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Blog  > Interesting Read  > Collaboration

14 January 2019


Capturing value from collaboration

Many of us understand that we need others’ knowledge to solve certain problems, and these problems don't have to be monumental in size to receive the benefit of their thinking.  Yet, there is a hesitance to collaborate. We worry more about our ego and how we may be perceived; or that someone may steal our idea, than focusing the greater outcome achieved through collaborative thinking. 

Teamwork, be it between individuals or organisations, can sometimes feel inefficient (search and coordination costs take time), risky (can I trust them to deliver for my client?), low value (our own area of expertise always seems most critical), and political (a sneaky way of self-promoting to other areas of one's firm).   Behind these concerns is often the fear of losing relevance or being criticised, but once you embark on a collaborative project, these concerns can be laid to rest, through experiencing the value of group input and learning to understand the effort involved and skills required to collaborate effectively. 

What collaboration is and isn’t

It is a ‘way of working’ that attracts and involves people, both inside and outside your organisation, department, and expertise to accomplish a common goal. It isn’t a leadership style where relationships take precedence over the tasks to complete. It’s certainly not delegating to shirk responsibility.  On the contrary, clarity about where the buck stops is one of the most critical enablers of efficient collaboration and teamwork. 

It is not “cross-selling”, but rather it is working across organisational or disciplinary silos to tackle problems for the benefit of something greater. 

It may not be suitable for every task, and therefore situational evaluation is key.  All too often people will try to collaborate on everything, and end up in endless meetings, debating ideas and struggling to find consensus.  It is not about democracy or allowing everyone to give their opinion, but instead it's about utilising the talents and specialist skills of different people to engage in a specific area around a common goal/project.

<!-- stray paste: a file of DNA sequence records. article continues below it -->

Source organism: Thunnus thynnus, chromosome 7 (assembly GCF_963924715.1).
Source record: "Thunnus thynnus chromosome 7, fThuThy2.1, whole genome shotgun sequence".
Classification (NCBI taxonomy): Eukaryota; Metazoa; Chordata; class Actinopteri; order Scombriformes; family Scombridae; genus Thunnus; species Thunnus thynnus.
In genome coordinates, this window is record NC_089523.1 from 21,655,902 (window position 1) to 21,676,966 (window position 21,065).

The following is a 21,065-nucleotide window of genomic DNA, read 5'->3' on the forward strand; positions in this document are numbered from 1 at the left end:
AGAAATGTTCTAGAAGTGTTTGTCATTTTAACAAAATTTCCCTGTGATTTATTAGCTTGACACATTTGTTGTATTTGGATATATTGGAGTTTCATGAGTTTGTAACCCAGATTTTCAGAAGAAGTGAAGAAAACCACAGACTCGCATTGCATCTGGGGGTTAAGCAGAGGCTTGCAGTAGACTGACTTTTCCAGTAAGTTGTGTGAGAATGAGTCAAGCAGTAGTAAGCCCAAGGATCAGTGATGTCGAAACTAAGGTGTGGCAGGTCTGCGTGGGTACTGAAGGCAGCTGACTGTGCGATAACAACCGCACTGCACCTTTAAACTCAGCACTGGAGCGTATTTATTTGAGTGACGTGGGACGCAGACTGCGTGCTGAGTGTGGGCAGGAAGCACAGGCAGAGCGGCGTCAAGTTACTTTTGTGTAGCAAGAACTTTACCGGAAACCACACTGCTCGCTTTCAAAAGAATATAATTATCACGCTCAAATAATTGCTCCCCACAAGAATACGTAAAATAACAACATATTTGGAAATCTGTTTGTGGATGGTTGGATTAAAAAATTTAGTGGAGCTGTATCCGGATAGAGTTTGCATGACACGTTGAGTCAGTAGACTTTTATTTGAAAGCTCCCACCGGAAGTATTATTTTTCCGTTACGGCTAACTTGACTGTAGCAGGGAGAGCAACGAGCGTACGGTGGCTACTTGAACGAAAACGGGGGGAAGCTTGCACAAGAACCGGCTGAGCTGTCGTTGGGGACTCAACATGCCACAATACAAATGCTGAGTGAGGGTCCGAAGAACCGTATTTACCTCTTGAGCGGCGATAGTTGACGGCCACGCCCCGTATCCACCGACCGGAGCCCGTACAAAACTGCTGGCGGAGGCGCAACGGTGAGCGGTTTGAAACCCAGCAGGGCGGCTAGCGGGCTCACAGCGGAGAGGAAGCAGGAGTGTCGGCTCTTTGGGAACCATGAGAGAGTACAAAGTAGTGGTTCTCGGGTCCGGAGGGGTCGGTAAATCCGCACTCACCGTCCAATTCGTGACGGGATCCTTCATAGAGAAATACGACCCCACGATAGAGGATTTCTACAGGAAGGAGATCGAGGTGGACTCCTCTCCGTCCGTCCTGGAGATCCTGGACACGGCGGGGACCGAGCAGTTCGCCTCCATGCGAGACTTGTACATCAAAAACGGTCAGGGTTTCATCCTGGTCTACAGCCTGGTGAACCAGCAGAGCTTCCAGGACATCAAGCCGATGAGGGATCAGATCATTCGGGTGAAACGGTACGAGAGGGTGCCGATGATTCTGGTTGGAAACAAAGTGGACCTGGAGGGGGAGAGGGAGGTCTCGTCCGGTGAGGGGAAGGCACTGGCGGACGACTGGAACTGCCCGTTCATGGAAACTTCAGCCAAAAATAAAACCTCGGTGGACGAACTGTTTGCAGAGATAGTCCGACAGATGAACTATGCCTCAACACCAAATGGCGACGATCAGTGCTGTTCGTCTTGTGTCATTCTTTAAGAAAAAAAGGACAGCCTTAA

Gain firsthand experience

I think many acknowledge the value of collaboration intellectually and proactively seek opportunities, so much so that collaborative skills become central to their professional identity. But, the actual benefits or the required skill set, don’t become apparent until you’ve jumped with both feet into the collaboration pool. You need to get firsthand experience to understand its real value. 

a)     Contribute to someone else’s project

Knowing how and when to collaborate is a learning process. Working with old hands before you forge a project of your own helps you pick up routines, methods, and tools that make it efficient. This insider knowledge can also help you identify future opportunities when collaboration is the right choice.  Imagine having the foresight of hindsight in your team.  Learning from others who have different perspectives is how we continuously stretch our thinking. 

b)     Work on your network

The most significant barrier to collaboration is our ignorance (or fear) about others’ expertise,  and mistrust in their ability to meet your expectations. By building a network of people whose talents you understand and who you trust is one way to conquer this barrier. 

A crucial asset is your relationships with “connectors,” people who bridge speciality domains and organisational boundaries and who can refer you to potential collaborators. Not only do they help you identify the organisation or person you need, but connectors also act as “honest brokers,” vetting potential collaborators’ competence and character. 

c)      Be a good citizen

Most businesses have projects that cut across lines of business, hierarchy and function.  Getting involved in projects allows you to acquire new skills, gain big-picture perspective, increase your connections, and may very well spark ideas which make a positive impact on people, businesses and communities. 

d)     Be strategic about what projects you take on

More isn’t always better.  Too often we end up taking on many small projects where we take more time than needed to come up to speed.  Our exposure to others’ knowledge is lower so therefore are less likely to be in the room when the real “aha” moment happens. 

Many of today’s challenges in business are so complex and multifaceted that they can only be tackled by teams of experts with specialist skills and knowledge. To solve them, we must be able to harness ideas, people, and resources across disciplinary and organisational boundaries without fear or hesitance.  Collaboration is an exciting and energetic way to grow your skills continuously.


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